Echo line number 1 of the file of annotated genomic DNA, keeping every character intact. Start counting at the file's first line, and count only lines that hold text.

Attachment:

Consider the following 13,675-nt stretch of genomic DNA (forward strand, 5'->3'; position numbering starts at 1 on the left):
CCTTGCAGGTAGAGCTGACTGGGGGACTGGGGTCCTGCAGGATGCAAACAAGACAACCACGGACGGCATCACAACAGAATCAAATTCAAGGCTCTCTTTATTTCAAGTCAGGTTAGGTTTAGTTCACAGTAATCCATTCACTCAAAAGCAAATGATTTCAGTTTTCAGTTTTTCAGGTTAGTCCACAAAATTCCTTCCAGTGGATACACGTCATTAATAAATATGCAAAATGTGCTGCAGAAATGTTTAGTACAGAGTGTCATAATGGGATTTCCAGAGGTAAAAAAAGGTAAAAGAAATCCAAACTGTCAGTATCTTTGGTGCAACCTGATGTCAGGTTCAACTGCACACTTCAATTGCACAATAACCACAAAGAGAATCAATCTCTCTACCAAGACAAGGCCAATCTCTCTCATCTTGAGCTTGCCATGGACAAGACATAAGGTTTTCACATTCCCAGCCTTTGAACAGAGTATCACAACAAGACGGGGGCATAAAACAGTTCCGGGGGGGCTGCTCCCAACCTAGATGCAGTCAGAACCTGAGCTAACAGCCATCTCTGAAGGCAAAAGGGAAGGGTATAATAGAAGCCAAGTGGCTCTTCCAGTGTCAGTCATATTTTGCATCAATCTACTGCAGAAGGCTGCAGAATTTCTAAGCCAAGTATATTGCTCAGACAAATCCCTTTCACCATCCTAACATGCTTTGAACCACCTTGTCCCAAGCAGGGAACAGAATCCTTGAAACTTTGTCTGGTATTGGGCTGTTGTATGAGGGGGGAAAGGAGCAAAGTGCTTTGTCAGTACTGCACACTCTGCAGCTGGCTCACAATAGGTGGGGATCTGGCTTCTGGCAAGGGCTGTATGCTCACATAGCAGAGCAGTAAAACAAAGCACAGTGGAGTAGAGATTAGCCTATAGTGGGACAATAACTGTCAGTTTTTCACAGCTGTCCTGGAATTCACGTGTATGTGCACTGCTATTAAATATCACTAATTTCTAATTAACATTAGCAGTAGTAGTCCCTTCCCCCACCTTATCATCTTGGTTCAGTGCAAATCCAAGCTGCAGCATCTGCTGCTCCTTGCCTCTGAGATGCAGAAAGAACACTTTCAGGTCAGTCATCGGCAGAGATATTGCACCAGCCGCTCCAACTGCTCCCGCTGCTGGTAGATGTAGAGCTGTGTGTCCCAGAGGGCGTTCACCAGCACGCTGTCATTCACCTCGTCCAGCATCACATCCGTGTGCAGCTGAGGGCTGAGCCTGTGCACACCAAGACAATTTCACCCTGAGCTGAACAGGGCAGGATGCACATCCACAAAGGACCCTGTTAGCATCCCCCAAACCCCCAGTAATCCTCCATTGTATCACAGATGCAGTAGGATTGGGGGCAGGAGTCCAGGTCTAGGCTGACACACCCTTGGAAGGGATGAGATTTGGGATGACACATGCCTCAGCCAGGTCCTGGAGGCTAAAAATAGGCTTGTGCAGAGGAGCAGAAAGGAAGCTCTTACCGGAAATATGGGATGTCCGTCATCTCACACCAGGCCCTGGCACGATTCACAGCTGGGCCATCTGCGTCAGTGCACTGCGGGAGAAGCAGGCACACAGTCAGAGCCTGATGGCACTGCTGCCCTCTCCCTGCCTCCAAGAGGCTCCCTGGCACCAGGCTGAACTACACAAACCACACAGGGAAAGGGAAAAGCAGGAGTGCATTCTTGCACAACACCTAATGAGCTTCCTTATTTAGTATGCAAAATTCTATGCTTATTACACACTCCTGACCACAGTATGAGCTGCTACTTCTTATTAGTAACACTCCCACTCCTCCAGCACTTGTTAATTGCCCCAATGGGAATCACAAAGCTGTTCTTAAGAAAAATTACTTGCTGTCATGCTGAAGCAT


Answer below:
Consider the following 13,675-nt stretch of genomic DNA (forward strand, 5'->3'; position numbering starts at 1 on the left):